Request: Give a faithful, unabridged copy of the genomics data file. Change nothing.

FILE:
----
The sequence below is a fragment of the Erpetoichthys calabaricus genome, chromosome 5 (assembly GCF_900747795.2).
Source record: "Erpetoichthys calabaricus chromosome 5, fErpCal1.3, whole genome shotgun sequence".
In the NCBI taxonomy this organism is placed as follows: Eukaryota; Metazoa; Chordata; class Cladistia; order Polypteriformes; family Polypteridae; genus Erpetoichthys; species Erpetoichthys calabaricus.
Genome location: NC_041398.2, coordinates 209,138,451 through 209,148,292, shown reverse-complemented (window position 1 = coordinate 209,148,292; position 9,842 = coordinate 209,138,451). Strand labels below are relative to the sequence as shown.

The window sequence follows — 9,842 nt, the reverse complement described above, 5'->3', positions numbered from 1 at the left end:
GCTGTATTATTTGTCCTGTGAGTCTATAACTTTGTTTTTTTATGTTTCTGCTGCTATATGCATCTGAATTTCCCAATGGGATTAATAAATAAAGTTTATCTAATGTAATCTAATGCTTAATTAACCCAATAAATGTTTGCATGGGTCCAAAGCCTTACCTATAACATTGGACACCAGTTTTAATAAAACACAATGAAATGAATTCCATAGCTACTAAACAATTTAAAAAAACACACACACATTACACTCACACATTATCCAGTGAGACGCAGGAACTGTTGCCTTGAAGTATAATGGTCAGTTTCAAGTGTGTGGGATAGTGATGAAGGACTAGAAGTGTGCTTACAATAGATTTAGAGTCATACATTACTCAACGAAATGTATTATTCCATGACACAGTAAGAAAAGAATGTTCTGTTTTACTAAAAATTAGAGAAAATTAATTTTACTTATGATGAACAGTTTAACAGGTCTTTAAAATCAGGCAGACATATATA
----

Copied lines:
The sequence below is a fragment of the Erpetoichthys calabaricus genome, chromosome 5 (assembly GCF_900747795.2).
Source record: "Erpetoichthys calabaricus chromosome 5, fErpCal1.3, whole genome shotgun sequence".
In the NCBI taxonomy this organism is placed as follows: Eukaryota; Metazoa; Chordata; class Cladistia; order Polypteriformes; family Polypteridae; genus Erpetoichthys; species Erpetoichthys calabaricus.
Genome location: NC_041398.2, coordinates 209,138,451 through 209,148,292, shown reverse-complemented (window position 1 = coordinate 209,148,292; position 9,842 = coordinate 209,138,451). Strand labels below are relative to the sequence as shown.

The window sequence follows — 9,842 nt, the reverse complement described above, 5'->3', positions numbered from 1 at the left end:
GCTGTATTATTTGTCCTGTGAGTCTATAACTTTGTTTTTTTATGTTTCTGCTGCTATATGCATCTGAATTTCCCAATGGGATTAATAAATAAAGTTTATCTAATGTAATCTAATGCTTAATTAACCCAATAAATGTTTGCATGGGTCCAAAGCCTTACCTATAACATTGGACACCAGTTTTAATAAAACACAATGAAATGAATTCCATAGCTACTAAACAATTTAAAAAAACACACACACATTACACTCACACATTATCCAGTGAGACGCAGGAACTGTTGCCTTGAAGTATAATGGTCAGTTTCAAGTGTGTGGGATAGTGATGAAGGACTAGAAGTGTGCTTACAATAGATTTAGAGTCATACATTACTCAACGAAATGTATTATTCCATGACACAGTAAGAAAAGAATGTTCTGTTTTACTAAAAATTAGAGAAAATTAATTTTACTTATGATGAACAGTTTAACAGGTCTTTAAAATCAGGCAGACATATATA